GlobeXplorer provides web services access to satellite and aerial imagery over the internet. GlobeXplorer manages relationships with dozens of source imagery providers and then provides simple web access to a multi-terrabyte unified collection of images.

GlobeXplorer clients range from individual end-users with Web Map Server (WMS) clients to consumer-oriented web portals serving millions of hits a day. This high-load, high-volume environment requires a very reliable technical solution that scales up efficiently to support millions of requests per day.

The GlobeXplorer (GX) architecture does not store imagery inside the database itself, but uses the database to store metadata about available imagery. The GX middleware handles incoming image requests by first querying the database to determine image availability, then retrieving the actual images from storage and delivers them to the client. So, each image request generates one or more database hits on the database metadata.

As a startup in 1999, GX first implemented their system on Oracle 8i, but found early on that Oracle could not handle the load generated by the GX system. Informix offered to migrate the system to their database, using the “Spatial Blade”, and by 2001 the system was running completely on Informix.

GlobeXplorer continued to grow year-over-year, adding clients for their services, and imagery to their archive. As a result, their infrastructure grew as well and by 2004 they were running 11 CPUs of Informix, each of which cost about $30,000 to license. Looking to the future, GlobeXplorer recognized that further linear scaling of the system would not be economically viable — another doubling of capacity could incur a half million dollar software bill.

After researching options, GlobeXplorer settled on PostGIS as a possible alternative to their Informix back-ends and began running load tests in 2004. The engineering group created code that allowed the Informix and PostGIS systems to run in parallel, and the DBA team tested tuning options. When performance was acceptable, the system was gradually migrated to a pure PostGIS basis, and by the end of 2004 all the production databases had been moved to PostGIS.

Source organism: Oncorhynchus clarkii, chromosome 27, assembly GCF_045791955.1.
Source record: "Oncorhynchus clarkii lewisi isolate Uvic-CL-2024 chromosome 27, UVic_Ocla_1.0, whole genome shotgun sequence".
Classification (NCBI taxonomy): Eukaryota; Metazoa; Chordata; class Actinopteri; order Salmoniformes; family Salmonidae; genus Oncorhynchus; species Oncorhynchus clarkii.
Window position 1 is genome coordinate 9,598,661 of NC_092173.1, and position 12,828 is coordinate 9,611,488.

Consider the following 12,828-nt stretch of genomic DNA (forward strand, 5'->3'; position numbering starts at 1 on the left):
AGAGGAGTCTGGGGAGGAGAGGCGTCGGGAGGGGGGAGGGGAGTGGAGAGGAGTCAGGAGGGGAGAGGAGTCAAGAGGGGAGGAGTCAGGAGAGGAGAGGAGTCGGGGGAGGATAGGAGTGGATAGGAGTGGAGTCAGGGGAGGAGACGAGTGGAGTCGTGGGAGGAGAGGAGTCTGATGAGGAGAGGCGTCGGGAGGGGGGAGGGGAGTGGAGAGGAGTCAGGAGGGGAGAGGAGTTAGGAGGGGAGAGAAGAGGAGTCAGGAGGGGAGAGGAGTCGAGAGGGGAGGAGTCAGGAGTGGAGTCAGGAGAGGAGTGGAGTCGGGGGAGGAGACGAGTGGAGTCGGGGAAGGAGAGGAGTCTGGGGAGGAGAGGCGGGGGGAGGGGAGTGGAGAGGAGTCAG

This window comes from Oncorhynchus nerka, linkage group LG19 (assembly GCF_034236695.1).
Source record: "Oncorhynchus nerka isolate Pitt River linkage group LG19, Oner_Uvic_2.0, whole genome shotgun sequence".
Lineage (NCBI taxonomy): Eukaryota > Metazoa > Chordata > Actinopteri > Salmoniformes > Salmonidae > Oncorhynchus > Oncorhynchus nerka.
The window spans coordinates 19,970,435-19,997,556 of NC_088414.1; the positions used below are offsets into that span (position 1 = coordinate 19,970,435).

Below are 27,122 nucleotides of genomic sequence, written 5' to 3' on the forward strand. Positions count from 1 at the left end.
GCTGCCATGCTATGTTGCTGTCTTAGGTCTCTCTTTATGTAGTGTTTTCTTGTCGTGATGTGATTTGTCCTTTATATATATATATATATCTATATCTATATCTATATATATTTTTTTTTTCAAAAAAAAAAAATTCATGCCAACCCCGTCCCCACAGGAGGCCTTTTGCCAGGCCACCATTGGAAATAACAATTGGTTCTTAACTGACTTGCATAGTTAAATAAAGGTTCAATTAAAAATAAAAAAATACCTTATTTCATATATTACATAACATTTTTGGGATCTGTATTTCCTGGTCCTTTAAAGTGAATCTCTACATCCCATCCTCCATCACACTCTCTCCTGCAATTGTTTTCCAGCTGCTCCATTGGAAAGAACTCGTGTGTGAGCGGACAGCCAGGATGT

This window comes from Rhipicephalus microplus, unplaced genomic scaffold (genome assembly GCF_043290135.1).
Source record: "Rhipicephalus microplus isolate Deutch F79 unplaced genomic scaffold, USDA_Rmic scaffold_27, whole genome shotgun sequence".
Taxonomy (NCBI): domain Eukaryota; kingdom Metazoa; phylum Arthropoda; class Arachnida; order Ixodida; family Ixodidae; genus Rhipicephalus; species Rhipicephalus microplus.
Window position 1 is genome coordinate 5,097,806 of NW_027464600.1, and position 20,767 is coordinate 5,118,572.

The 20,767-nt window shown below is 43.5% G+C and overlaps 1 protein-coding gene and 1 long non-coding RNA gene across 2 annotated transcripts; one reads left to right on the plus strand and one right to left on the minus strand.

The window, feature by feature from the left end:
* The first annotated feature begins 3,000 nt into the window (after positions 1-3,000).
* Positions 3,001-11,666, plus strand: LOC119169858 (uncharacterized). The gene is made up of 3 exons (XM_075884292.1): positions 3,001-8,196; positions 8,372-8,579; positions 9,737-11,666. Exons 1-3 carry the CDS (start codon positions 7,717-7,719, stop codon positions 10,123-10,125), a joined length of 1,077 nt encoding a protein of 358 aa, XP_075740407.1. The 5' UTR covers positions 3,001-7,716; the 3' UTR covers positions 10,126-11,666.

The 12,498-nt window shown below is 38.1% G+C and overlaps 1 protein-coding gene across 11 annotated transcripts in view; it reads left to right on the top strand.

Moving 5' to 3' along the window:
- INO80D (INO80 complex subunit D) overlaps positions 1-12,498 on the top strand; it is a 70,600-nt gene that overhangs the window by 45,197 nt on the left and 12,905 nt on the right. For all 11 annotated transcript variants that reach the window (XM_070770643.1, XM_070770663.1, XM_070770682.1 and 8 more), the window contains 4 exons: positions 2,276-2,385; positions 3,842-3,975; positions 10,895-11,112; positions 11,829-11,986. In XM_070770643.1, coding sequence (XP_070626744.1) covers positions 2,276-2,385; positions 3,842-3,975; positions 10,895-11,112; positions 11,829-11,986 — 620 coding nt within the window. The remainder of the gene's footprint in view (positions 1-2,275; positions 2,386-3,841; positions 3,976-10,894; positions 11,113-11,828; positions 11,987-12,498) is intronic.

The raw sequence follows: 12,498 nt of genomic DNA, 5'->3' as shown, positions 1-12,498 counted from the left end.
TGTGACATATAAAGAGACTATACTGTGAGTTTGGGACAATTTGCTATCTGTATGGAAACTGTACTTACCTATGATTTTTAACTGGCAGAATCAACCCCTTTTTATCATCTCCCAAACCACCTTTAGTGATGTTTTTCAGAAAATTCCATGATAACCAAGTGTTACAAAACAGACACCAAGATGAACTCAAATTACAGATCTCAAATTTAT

Since then, GlobeXplorer has continued to leverage PostGIS, adding massive stores of vector data to the information available to clients: all US roads, watersheds, flood plains, and 32 million parcel polygons. GlobeXplorer serves maps from those vector tables using the UMN Mapserver. GX also uses PostGIS to process spatial data from logs to drive the acquisition of new imagery.

The GlobeXplorer system currently serves over 1 million image requests a day on average (with occasional peaks of over 5 million requests). The data preparation and content management systems use PostGIS. The team is now working to migrate the billing system to PostgreSQL as well.

PostGIS has provided GlobeXplorer equivalent performance and stability to their old proprietary systems, while allowing them to scale up their infrastructure on an economical basis. As the load on their systems has grown, GlobeXplorer has been able to add new database nodes without acquiring extra expensive software.

“We probably could not afford a commercial solution for our runtime database needs”, says GlobeXplorer DBA Greg Williamson, “Even with fewer, faster CPUs we would still be paying out a huge chunk of money.”

As GlobeXplorer continues to grow, it adds data, clients and new services, all of which add demands on their database infrastructure. No matter what needs to be supported next, Williamson says, “PostGIS is likely to be an integral part of it.”

For more information:

Greg Williamson
GlobeXplorer LLC

Published August 2006

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